The goal of eating disorder treatment is full recovery: living life free of eating disorder thoughts and behaviors. There is always hope, even for patients with chronic illness, but the best path to recovery is early intervention and firm and unyielding progress toward full medical, emotional, and cognitive health. Although they are extremely serious brain illnesses, anorexia and bulimia can be successfully and fully treated.
F.E.A.S.T. Believes in Full Recovery
No patient or patient's family need ever settle for treatment that isn't
working, is stalled, settles for less than 100% recovery, or stops
before the patient is fully self-sufficient.
It is important for parents to know that full physical, emotional, and
cognitive recovery is not unattainable or rare. In fact, if properly
treated an eating disorder can be short in duration and without long-term
And although it has become common to say that it takes 5-7 years to
recover, this is a statistic based on older treatment approaches and drawn
from the most severe cases. Recovery is rarely achieved in less than
several months, but treatment that languishes or settles for low weight
goals should be reexamined.
It is also common to say that one never completely recovers from an eating
disorder. This is a disabling and self-perpetuating myth.
FEAST was founded by families who have supported or are currently
supporting loved ones through the recovery process. Many of us have
seen children and young adults go from gravely ill to full remission
of symptoms, living healthy normal lives.
Signs of Recovery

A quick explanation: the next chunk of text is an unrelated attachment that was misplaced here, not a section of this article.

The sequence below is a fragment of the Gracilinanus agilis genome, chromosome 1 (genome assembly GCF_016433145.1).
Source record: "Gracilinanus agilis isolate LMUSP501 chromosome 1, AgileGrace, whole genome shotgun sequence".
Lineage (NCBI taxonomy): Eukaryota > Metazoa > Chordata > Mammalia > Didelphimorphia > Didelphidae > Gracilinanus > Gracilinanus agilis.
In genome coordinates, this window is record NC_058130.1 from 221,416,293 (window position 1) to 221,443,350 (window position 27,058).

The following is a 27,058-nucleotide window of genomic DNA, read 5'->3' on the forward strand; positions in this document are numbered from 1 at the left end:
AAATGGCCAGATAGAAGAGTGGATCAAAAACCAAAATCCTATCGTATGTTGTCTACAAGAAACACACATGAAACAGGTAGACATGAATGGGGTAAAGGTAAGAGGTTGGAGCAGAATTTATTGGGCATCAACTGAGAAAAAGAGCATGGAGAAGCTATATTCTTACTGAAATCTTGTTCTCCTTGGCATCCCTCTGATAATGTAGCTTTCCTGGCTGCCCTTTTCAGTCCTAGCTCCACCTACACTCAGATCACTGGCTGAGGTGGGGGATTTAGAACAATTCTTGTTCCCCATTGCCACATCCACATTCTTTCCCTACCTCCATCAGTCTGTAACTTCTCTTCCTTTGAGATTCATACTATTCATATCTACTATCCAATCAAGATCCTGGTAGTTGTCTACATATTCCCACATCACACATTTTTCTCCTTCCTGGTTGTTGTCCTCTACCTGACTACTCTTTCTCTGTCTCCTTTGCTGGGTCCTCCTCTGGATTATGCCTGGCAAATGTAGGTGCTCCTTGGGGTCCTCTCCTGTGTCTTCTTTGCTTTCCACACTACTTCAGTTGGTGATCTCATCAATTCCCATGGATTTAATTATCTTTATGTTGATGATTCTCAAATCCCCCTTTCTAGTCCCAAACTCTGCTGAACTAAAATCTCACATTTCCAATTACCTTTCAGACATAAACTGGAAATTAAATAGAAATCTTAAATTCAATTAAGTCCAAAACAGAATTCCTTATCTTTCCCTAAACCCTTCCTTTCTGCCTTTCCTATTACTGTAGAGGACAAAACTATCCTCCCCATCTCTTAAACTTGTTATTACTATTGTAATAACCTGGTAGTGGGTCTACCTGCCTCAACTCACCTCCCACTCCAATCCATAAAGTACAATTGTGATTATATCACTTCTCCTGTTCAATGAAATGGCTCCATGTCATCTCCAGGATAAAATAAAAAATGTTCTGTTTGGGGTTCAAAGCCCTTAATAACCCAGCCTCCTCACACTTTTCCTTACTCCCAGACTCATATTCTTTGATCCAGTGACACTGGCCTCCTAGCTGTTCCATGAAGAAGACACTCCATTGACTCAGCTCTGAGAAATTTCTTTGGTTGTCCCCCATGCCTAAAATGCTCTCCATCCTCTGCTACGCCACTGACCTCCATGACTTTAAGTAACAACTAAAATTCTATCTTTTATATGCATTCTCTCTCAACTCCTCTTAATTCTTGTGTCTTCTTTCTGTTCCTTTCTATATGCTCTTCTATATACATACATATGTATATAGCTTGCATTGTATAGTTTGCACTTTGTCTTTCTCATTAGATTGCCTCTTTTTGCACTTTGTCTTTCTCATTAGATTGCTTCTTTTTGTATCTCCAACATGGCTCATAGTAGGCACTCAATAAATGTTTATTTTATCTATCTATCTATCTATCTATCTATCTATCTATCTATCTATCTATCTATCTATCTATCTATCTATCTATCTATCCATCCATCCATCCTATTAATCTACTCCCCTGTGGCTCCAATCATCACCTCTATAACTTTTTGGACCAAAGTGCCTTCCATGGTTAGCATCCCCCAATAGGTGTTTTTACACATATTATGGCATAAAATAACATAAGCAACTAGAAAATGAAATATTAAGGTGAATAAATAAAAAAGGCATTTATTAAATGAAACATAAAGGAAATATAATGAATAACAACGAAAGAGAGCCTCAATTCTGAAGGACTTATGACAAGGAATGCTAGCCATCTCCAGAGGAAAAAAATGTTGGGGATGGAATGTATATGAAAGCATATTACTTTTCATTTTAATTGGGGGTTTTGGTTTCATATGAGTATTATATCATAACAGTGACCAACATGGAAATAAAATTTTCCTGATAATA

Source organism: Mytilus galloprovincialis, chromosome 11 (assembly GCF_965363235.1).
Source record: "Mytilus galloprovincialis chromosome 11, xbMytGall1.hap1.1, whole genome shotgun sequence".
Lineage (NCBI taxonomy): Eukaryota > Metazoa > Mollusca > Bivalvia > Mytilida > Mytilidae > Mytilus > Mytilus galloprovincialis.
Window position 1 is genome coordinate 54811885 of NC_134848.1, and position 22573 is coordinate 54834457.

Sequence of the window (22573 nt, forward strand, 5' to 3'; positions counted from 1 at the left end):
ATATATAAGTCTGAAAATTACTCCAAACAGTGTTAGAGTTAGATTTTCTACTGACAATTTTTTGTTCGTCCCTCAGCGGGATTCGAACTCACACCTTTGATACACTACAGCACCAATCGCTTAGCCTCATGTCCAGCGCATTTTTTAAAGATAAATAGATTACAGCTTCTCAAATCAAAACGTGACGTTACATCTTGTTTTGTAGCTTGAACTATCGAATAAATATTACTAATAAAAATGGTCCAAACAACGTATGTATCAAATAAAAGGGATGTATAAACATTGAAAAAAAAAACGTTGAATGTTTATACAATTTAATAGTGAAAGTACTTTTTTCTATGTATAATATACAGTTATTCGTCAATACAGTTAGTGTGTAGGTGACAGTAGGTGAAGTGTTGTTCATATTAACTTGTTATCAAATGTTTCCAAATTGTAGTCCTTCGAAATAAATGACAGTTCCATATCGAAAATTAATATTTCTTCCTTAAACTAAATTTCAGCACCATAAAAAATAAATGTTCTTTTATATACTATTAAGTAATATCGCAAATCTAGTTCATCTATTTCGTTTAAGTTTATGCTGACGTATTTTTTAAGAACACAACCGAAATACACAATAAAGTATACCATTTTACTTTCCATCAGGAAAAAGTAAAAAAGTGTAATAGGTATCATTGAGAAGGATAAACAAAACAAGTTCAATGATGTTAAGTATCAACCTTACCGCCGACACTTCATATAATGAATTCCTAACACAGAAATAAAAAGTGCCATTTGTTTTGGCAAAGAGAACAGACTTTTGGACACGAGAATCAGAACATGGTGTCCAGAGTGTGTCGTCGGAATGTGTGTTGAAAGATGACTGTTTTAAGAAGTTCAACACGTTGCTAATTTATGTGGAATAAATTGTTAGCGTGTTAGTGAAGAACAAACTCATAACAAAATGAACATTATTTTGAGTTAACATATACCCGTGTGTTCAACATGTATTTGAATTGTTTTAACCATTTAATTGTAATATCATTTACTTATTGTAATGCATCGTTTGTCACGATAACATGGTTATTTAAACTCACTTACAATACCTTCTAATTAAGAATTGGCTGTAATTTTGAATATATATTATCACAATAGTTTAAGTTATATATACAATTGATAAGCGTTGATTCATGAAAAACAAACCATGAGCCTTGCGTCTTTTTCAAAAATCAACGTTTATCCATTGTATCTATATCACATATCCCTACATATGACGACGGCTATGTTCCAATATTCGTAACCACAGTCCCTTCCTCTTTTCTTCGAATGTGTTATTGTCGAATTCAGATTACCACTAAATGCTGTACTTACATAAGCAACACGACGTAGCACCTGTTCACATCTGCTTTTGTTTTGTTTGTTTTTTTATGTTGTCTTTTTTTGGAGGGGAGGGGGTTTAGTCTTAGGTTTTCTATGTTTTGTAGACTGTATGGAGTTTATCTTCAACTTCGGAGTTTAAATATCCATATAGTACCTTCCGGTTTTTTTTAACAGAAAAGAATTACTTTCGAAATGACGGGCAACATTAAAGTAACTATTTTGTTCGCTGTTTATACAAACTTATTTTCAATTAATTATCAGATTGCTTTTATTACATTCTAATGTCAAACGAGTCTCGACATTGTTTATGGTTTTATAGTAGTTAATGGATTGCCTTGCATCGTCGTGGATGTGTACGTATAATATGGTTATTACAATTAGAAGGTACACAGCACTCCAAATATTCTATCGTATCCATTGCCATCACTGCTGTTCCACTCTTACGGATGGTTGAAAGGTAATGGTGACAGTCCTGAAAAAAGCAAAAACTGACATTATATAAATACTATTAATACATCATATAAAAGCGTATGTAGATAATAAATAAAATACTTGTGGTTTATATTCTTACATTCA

published by Cris Haltom in the EATING DISORDER SURVIVAL GUIDE, May 25,
(adapted from sources below)
- Eating occurs at regular intervals and is guided primarily by physical
rather than emotional hunger.
- Metabolic rate, if measured, is restored and maintained at a healthful
- The ability to recognize and respond to hunger as a guide for eating
appropriately has returned.
- Weight for height based on age and gender is restored to a healthful
- For females, menstruation is achieved or restored and maintained without
- Skin health, dental health,thermoregulation, hair growth, and digestion/
absorption functions are restored to normal.
- Healthy body composition (lean body mass and body fat) is restored and
- Caloric and nutrient intake is appropriate for maintaining a healthy
weight and body composition.
- Purging behavior, e.g., self-induced vomiting and laxative or enema use,
- Use of diet pills or appetite suppressants is absent.
- Excessive exercise is absent.
- Binge eating behavior is absent or rare.
- The ability to tolerate a wide variety of foods so that a good balance
of high- quality protein, carbohydrates, fatty acids, minerals, and
vitamins is maintained.
- The ability to tolerate natural shifts in weight (one to several
pounds) related to such factors such as hydration changes, illness, and
season of the year.
- The ability to tolerate 'spontaneous' natural eating - especially out
- Weight gain does not deter from eating well.
- Acceptance of genetically-determined body type, size and shape.